I have had an RH Designs ZoneMaster II enlarging meter for years that I use regularly. A few weeks ago I noticed that one of the buttons had become unreliable. I had to press it hard several times to get it to work. Since I am in the US and RH Designs is in the UK, I decided to try and fix it myself. As it turned out, that was not terribly difficult.
I should note that electronics has been both a hobby and career for me, so I am used to working on electronics circuits. If you are not comfortable doing simple electronics repair work, you might not want to attempt this. If you decide to go for it, you can reduce the risk of damage by using an anti-static wrist strap.
I can’t say precisely what button was used in the manufacture of the ZoneMaster II, but ALPS makes a close match. The ALPS part number is SKHHBWA010. I ordered from Mouser at $0.15 each plus a small shipping fee. To see an accurate picture of the switch you may have to click on the data sheet rather than relying on the representative illustration shown on the website.
The ZoneMaster can be disassembled by removing the four black Phillips head screws on the bottom and carefully separating the top and bottom of the clam shell box.. I recommend checking to make sure the power switch is turned off and then removing the battery.
The circuit board is held in place by three short Phillips Head screws, one in each corner. Be careful not to accidentally damage the push-button power switch. Jewelers screwdrivers come in handy at this point.
Carefully work the circuit board out of the plastic box and turn it over to see the buttons. To remove the buttons you will need a small soldering iron (25-50W or so) and either a “solder sucker” or some solder wick. Flip the circuit board back over and desolder the faulty button. The molten solder can be sucked off with the solder sucker or soaked up with the solder wick. Being too rough or using too much heat for too long can damage the fragile copper traces on the printed circuit. After removing the solder, use small needle nose pliers or tweezers to work the pins loose so the button can be removed.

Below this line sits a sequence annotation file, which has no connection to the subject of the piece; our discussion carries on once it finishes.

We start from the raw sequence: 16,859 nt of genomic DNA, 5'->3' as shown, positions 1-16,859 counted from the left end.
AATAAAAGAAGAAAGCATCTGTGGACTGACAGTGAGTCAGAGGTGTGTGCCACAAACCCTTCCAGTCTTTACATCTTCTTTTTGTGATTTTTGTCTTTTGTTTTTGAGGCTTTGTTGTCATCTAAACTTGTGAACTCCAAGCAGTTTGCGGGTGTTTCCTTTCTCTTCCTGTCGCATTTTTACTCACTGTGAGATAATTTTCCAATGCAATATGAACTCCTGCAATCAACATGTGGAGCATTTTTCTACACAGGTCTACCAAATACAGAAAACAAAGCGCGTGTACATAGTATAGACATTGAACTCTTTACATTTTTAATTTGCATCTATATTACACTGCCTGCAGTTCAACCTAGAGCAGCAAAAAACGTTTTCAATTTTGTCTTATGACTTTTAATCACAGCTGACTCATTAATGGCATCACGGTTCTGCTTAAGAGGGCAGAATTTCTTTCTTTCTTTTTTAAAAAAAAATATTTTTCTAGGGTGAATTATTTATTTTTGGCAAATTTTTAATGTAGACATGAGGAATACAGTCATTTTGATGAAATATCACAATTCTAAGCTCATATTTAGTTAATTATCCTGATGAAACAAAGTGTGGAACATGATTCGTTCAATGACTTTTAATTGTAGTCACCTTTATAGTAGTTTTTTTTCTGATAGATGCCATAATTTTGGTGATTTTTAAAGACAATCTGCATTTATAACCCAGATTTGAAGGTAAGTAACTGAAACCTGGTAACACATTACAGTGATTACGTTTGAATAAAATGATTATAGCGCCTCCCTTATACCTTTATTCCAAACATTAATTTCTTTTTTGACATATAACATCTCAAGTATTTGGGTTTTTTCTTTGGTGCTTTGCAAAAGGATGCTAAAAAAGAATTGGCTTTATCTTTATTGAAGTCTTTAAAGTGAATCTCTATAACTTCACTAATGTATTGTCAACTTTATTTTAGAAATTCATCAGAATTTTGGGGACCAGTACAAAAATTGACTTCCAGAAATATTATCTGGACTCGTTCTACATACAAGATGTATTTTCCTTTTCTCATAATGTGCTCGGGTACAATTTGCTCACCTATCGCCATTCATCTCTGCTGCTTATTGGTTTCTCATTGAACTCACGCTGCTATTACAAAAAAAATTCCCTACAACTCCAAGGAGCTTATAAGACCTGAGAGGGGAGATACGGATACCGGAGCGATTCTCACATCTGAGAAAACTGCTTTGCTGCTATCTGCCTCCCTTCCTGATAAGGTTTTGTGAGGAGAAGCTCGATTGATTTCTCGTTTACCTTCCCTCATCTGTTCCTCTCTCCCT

The new button is a match for the old faulty one and seems to require very similar operating force. The “click” sound made by the new button is a little different, although certainly not enough to matter to me.
The hole pattern for the switch is rectangular, so it can be installed in two ways. Since the pins are symmetrical, it doesn’t matter which way you install it. Be sure to press it all the way into the holes on the circuit board and solder all four pins.
Reassembly is the reverse of disassembly. Be careful not to strip out the holes in the plastic box when reinstalling the screws and remember to reinstall the battery before buttoning everything up. It might not be a bad time to replace the battery while you have everything apart.
If everything went well, you didn’t ruin your very expensive enlarging meter.